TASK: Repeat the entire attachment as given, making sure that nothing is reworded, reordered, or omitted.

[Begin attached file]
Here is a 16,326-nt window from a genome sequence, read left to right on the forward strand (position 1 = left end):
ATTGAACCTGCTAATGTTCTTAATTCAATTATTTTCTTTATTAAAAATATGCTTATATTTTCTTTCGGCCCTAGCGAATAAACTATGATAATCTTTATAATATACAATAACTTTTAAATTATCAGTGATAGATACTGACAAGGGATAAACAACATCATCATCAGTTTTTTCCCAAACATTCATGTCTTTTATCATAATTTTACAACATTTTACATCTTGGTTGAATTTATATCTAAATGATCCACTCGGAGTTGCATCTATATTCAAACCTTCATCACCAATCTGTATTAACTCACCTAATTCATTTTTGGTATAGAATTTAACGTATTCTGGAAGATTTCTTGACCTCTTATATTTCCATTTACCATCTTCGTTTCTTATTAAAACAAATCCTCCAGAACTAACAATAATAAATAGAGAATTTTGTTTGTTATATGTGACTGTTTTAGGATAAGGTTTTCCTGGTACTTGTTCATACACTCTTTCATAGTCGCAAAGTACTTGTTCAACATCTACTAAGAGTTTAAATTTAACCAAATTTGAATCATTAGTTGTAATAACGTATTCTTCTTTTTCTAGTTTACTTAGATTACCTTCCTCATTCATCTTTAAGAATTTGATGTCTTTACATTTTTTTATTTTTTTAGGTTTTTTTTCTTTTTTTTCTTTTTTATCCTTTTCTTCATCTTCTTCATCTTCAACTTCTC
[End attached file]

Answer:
Here is a 16,326-nt window from a genome sequence, read left to right on the forward strand (position 1 = left end):
ATTGAACCTGCTAATGTTCTTAATTCAATTATTTTCTTTATTAAAAATATGCTTATATTTTCTTTCGGCCCTAGCGAATAAACTATGATAATCTTTATAATATACAATAACTTTTAAATTATCAGTGATAGATACTGACAAGGGATAAACAACATCATCATCAGTTTTTTCCCAAACATTCATGTCTTTTATCATAATTTTACAACATTTTACATCTTGGTTGAATTTATATCTAAATGATCCACTCGGAGTTGCATCTATATTCAAACCTTCATCACCAATCTGTATTAACTCACCTAATTCATTTTTGGTATAGAATTTAACGTATTCTGGAAGATTTCTTGACCTCTTATATTTCCATTTACCATCTTCGTTTCTTATTAAAACAAATCCTCCAGAACTAACAATAATAAATAGAGAATTTTGTTTGTTATATGTGACTGTTTTAGGATAAGGTTTTCCTGGTACTTGTTCATACACTCTTTCATAGTCGCAAAGTACTTGTTCAACATCTACTAAGAGTTTAAATTTAACCAAATTTGAATCATTAGTTGTAATAACGTATTCTTCTTTTTCTAGTTTACTTAGATTACCTTCCTCATTCATCTTTAAGAATTTGATGTCTTTACATTTTTTTATTTTTTTAGGTTTTTTTTCTTTTTTTTCTTTTTTATCCTTTTCTTCATCTTCTTCATCTTCAACTTCTC